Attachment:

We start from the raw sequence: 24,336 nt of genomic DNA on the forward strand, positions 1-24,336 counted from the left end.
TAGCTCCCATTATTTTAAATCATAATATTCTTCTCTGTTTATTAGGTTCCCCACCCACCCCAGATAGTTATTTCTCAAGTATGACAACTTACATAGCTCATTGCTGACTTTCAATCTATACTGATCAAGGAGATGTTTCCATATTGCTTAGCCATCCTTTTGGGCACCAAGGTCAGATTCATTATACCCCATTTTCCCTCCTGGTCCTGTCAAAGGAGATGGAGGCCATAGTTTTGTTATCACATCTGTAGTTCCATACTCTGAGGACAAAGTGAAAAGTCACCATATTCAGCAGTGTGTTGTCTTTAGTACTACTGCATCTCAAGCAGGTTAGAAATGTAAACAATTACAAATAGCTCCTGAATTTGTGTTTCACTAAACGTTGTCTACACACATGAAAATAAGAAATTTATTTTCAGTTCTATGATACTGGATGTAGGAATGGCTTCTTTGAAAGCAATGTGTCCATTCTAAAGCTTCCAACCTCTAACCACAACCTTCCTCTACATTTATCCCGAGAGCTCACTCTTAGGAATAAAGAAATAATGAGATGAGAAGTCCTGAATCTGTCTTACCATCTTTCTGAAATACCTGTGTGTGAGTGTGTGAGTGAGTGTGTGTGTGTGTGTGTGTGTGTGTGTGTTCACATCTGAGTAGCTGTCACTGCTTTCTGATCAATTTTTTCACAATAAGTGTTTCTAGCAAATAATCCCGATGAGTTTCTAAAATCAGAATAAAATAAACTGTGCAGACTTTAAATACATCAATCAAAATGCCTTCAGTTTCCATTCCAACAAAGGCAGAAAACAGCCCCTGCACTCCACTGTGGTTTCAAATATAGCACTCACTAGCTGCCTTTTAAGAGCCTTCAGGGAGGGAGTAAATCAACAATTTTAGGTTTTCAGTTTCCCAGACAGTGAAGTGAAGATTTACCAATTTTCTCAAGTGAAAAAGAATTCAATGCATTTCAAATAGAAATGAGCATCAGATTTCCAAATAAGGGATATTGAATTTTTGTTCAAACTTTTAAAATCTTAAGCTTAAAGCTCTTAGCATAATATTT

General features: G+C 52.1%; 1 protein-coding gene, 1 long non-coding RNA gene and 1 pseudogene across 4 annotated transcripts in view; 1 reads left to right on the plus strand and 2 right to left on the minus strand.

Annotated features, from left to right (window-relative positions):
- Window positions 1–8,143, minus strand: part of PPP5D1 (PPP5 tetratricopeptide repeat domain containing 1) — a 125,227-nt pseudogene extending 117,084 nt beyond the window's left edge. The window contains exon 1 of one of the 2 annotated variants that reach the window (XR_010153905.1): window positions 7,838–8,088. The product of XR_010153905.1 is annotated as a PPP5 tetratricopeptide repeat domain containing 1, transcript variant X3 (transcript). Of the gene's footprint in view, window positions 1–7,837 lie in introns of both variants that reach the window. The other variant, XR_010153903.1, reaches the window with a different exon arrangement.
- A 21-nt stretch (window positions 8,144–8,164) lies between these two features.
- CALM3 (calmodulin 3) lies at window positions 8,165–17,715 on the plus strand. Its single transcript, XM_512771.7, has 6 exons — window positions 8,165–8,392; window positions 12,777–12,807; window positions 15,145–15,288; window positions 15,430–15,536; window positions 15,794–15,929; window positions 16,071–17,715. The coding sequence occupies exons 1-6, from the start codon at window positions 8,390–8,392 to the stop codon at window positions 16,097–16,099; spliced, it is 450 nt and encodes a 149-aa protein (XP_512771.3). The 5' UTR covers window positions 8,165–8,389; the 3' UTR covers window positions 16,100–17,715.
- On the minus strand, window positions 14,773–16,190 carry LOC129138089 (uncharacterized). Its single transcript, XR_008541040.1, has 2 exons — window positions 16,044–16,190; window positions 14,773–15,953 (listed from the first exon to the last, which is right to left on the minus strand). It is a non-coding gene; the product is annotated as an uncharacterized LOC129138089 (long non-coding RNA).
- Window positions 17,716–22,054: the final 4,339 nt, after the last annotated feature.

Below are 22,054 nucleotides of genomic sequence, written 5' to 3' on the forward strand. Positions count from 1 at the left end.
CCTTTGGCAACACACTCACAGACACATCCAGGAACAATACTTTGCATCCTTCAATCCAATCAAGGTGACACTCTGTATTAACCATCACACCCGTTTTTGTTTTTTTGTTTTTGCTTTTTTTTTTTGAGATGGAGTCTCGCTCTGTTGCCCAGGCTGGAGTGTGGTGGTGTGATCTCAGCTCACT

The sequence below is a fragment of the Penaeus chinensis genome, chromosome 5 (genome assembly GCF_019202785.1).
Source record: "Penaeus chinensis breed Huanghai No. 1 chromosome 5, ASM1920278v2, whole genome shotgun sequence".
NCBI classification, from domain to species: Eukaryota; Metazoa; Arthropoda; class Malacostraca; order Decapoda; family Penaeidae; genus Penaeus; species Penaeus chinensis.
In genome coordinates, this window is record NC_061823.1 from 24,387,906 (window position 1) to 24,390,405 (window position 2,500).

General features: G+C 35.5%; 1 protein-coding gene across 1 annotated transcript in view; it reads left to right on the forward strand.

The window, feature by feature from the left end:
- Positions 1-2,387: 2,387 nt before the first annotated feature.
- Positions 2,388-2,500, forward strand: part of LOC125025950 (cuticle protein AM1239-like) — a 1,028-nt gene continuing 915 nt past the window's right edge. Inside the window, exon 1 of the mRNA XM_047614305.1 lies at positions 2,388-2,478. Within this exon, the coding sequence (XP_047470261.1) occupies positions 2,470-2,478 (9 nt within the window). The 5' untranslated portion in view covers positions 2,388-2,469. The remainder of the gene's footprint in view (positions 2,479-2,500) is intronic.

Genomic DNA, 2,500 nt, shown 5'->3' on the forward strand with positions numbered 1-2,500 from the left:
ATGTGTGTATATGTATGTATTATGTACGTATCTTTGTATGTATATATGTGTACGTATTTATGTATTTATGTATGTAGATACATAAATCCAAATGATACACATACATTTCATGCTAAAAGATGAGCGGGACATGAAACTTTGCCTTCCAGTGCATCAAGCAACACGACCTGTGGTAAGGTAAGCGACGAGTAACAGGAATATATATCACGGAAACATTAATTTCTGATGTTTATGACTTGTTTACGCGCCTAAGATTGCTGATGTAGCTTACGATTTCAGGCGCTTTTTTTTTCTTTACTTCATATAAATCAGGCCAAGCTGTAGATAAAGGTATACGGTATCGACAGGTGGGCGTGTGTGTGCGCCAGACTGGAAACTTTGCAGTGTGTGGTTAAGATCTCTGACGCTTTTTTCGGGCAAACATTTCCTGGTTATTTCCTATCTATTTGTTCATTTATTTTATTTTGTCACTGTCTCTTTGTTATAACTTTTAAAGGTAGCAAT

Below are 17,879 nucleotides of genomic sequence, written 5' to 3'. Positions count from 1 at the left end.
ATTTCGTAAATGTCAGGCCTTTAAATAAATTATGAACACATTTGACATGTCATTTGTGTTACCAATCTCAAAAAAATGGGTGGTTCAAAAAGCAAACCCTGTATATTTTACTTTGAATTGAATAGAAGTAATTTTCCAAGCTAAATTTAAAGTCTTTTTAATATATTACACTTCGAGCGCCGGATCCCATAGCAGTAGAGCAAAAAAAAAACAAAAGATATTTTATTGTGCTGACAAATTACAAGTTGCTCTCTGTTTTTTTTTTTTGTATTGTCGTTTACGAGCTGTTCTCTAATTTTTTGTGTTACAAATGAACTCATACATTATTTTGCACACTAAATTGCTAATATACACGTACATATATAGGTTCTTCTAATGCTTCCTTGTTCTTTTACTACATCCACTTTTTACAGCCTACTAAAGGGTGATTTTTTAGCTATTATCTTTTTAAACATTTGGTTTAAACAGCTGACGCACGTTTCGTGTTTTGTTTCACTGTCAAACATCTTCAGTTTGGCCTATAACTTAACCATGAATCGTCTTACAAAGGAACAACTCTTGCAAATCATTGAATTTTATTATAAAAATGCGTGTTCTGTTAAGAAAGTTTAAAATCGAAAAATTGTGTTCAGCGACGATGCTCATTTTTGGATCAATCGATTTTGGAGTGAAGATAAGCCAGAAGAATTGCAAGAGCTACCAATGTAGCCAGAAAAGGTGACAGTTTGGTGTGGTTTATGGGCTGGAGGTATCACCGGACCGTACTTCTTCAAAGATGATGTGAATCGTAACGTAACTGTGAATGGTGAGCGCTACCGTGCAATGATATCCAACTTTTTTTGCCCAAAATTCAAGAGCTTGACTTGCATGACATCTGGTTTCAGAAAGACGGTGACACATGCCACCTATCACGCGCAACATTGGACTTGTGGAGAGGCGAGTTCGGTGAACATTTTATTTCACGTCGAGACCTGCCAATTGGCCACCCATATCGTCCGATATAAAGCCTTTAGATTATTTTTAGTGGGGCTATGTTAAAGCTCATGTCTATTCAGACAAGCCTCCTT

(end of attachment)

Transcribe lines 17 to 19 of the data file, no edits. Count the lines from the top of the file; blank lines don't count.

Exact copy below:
The window, feature by feature from the left end:
- Positions 1-2,387: 2,387 nt before the first annotated feature.
- Positions 2,388-2,500, forward strand: part of LOC125025950 (cuticle protein AM1239-like) — a 1,028-nt gene continuing 915 nt past the window's right edge. Inside the window, exon 1 of the mRNA XM_047614305.1 lies at positions 2,388-2,478. Within this exon, the coding sequence (XP_047470261.1) occupies positions 2,470-2,478 (9 nt within the window). The 5' untranslated portion in view covers positions 2,388-2,469. The remainder of the gene's footprint in view (positions 2,479-2,500) is intronic.